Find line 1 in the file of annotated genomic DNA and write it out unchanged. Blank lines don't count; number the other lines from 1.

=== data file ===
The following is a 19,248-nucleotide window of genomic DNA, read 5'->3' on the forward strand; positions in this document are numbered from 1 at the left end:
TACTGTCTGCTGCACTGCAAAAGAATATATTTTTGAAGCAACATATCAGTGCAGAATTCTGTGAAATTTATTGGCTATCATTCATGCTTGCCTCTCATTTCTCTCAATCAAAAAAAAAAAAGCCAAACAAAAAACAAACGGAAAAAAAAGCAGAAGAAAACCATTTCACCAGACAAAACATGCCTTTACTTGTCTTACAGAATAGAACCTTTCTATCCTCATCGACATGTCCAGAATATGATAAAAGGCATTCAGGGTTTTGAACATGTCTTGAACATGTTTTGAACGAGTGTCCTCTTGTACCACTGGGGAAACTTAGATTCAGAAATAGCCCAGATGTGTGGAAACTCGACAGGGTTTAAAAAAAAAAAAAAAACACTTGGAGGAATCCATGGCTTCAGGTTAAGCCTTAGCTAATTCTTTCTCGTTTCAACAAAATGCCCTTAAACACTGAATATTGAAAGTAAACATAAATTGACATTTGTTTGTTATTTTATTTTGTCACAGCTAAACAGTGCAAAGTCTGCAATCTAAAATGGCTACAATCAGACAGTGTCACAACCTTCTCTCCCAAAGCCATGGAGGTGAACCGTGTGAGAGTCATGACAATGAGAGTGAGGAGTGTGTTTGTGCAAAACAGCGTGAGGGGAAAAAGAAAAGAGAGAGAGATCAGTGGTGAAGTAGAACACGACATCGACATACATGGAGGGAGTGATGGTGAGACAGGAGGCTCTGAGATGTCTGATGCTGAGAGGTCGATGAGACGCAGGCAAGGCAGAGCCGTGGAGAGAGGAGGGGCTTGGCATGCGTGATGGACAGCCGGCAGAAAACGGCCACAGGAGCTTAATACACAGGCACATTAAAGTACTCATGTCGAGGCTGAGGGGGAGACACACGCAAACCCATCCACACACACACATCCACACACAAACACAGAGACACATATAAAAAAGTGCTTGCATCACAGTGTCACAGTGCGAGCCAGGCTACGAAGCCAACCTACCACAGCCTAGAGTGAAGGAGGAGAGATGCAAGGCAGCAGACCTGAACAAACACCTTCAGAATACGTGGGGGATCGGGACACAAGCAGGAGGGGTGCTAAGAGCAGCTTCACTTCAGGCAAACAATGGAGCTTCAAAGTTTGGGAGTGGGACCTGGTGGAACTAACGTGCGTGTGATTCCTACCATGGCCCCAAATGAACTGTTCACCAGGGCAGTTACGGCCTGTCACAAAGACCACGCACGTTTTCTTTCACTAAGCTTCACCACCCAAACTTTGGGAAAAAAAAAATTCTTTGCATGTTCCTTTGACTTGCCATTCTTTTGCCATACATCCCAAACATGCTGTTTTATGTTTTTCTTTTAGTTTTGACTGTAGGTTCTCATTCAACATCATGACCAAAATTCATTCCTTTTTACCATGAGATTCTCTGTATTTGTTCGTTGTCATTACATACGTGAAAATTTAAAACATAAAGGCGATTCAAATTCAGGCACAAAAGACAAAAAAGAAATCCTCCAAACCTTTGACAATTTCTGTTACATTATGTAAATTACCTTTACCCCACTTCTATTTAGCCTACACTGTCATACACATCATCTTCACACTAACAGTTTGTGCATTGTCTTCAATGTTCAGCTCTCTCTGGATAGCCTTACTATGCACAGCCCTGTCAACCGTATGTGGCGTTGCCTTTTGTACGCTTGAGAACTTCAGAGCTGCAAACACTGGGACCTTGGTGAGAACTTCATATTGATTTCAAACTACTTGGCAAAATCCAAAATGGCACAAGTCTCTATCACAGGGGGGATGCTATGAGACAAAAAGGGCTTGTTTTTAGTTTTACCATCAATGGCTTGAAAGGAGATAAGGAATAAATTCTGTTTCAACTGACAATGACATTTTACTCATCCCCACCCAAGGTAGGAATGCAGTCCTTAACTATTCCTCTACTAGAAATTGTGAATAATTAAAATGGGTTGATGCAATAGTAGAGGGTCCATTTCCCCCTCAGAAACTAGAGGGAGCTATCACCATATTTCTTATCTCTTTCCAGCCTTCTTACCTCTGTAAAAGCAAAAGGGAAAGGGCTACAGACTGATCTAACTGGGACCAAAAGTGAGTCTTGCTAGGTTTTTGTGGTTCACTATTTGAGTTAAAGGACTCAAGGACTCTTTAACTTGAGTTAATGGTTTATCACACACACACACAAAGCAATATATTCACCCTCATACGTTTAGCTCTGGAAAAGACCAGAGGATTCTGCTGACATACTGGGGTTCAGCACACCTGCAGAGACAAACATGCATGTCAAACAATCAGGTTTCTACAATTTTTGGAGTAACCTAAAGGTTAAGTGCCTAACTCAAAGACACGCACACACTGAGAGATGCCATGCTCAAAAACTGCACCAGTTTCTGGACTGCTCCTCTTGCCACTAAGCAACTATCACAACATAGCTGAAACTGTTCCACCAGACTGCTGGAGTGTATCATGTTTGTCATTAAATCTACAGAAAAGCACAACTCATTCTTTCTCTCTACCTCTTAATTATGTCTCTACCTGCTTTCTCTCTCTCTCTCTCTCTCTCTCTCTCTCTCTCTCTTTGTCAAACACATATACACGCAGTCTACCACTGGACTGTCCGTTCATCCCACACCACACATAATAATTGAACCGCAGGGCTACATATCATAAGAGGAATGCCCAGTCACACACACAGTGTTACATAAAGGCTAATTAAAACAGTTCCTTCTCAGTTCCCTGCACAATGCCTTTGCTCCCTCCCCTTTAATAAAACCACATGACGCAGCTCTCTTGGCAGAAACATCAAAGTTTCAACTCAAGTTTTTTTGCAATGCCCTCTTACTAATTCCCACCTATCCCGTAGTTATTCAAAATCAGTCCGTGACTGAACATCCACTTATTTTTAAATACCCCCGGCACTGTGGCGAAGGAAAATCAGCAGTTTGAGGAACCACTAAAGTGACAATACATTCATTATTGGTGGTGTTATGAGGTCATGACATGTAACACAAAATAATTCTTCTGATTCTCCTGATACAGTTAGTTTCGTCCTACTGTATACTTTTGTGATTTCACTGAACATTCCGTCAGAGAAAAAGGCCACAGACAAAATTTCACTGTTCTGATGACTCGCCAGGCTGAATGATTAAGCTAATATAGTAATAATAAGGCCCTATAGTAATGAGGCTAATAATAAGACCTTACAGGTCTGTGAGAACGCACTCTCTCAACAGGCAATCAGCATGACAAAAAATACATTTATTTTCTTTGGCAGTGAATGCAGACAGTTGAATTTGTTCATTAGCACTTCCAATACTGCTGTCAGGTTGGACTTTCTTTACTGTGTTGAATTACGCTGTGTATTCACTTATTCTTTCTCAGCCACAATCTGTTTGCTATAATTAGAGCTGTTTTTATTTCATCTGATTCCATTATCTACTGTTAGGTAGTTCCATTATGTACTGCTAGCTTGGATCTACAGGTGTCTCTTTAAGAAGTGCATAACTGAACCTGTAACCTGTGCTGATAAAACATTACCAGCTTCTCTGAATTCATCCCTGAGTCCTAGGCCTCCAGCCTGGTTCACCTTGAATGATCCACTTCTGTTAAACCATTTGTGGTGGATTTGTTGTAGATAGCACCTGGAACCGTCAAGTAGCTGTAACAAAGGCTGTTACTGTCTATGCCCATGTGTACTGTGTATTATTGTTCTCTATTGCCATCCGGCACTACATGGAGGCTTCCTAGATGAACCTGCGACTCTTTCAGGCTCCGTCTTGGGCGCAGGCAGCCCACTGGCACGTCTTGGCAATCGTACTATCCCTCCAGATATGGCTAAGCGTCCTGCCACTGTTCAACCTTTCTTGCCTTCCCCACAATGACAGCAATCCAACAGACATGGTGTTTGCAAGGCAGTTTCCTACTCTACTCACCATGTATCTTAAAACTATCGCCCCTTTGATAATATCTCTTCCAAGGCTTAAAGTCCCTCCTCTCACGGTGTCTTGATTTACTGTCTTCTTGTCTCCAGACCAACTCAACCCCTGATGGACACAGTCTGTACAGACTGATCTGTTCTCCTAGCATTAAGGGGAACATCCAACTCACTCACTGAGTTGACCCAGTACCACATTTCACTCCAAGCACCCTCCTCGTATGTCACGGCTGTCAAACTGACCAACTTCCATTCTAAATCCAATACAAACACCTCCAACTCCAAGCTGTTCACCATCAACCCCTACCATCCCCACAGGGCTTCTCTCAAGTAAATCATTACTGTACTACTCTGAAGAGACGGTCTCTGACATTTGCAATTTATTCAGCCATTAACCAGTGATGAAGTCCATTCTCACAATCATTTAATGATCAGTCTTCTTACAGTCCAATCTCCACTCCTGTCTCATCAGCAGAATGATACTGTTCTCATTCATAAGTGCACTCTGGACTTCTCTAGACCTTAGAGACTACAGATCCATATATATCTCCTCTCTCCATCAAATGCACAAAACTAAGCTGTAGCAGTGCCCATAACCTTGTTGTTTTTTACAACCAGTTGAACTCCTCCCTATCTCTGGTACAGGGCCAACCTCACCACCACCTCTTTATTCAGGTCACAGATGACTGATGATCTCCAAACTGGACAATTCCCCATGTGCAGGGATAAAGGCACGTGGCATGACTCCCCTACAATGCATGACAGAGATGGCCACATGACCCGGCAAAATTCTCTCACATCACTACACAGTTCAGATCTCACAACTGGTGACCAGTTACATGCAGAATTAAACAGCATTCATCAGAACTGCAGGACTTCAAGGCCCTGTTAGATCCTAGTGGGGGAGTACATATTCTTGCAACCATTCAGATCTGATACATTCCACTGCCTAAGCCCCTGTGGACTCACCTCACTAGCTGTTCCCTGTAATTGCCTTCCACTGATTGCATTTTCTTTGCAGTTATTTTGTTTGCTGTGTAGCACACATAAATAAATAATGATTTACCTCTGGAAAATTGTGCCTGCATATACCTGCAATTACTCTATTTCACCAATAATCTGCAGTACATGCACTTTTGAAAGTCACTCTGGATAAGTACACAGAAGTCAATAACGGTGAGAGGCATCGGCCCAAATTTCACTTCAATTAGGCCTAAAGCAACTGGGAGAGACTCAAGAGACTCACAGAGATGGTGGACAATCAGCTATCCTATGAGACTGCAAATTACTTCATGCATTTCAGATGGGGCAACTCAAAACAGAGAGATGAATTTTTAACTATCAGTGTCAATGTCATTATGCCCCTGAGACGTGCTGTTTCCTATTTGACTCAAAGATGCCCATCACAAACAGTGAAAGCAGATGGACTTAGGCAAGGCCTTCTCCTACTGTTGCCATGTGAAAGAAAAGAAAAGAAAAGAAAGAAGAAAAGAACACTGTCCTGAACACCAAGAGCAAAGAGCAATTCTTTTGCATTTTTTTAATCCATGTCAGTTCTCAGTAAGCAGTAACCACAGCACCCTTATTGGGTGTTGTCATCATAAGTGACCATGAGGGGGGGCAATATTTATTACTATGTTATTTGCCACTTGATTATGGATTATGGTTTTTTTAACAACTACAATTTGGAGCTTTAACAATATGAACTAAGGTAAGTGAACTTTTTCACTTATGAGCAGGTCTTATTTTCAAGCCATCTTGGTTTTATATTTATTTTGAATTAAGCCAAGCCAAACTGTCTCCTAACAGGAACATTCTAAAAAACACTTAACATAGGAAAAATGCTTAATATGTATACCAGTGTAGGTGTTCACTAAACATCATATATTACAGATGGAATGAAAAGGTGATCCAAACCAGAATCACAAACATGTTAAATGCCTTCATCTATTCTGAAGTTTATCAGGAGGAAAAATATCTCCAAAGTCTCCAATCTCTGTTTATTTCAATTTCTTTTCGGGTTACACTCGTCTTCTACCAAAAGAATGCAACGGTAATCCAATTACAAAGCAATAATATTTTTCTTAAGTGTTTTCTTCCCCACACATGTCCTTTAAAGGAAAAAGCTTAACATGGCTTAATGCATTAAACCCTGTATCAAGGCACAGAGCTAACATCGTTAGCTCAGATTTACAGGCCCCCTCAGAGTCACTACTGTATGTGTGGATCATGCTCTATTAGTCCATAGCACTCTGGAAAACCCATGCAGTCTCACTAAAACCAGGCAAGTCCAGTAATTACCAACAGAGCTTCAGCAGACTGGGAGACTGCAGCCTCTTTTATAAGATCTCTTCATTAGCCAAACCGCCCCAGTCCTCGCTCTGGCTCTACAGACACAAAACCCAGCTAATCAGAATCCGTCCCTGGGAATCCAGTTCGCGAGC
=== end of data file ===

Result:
The following is a 19,248-nucleotide window of genomic DNA, read 5'->3' on the forward strand; positions in this document are numbered from 1 at the left end: